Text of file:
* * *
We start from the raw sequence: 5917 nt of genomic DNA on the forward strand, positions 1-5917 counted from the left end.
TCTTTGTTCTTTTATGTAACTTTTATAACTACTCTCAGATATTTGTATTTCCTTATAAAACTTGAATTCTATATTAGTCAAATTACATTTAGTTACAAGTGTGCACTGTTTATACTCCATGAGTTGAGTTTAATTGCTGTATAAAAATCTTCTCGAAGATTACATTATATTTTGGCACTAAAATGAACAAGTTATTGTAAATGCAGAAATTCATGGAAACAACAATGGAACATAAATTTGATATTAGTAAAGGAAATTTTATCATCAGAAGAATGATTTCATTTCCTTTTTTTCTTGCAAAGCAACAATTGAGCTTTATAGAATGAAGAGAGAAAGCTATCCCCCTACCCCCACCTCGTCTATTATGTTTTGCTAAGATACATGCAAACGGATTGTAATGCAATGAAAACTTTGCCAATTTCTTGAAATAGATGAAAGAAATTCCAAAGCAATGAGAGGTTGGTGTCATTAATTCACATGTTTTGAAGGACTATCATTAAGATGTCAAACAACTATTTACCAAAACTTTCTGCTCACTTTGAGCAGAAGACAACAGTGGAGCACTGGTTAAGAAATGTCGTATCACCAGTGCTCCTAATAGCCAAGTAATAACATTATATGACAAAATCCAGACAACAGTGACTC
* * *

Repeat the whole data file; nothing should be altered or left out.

We start from the raw sequence: 5917 nt of genomic DNA on the forward strand, positions 1-5917 counted from the left end.
TCTTTGTTCTTTTATGTAACTTTTATAACTACTCTCAGATATTTGTATTTCCTTATAAAACTTGAATTCTATATTAGTCAAATTACATTTAGTTACAAGTGTGCACTGTTTATACTCCATGAGTTGAGTTTAATTGCTGTATAAAAATCTTCTCGAAGATTACATTATATTTTGGCACTAAAATGAACAAGTTATTGTAAATGCAGAAATTCATGGAAACAACAATGGAACATAAATTTGATATTAGTAAAGGAAATTTTATCATCAGAAGAATGATTTCATTTCCTTTTTTTCTTGCAAAGCAACAATTGAGCTTTATAGAATGAAGAGAGAAAGCTATCCCCCTACCCCCACCTCGTCTATTATGTTTTGCTAAGATACATGCAAACGGATTGTAATGCAATGAAAACTTTGCCAATTTCTTGAAATAGATGAAAGAAATTCCAAAGCAATGAGAGGTTGGTGTCATTAATTCACATGTTTTGAAGGACTATCATTAAGATGTCAAACAACTATTTACCAAAACTTTCTGCTCACTTTGAGCAGAAGACAACAGTGGAGCACTGGTTAAGAAATGTCGTATCACCAGTGCTCCTAATAGCCAAGTAATAACATTATATGACAAAATCCAGACAACAGTGACTC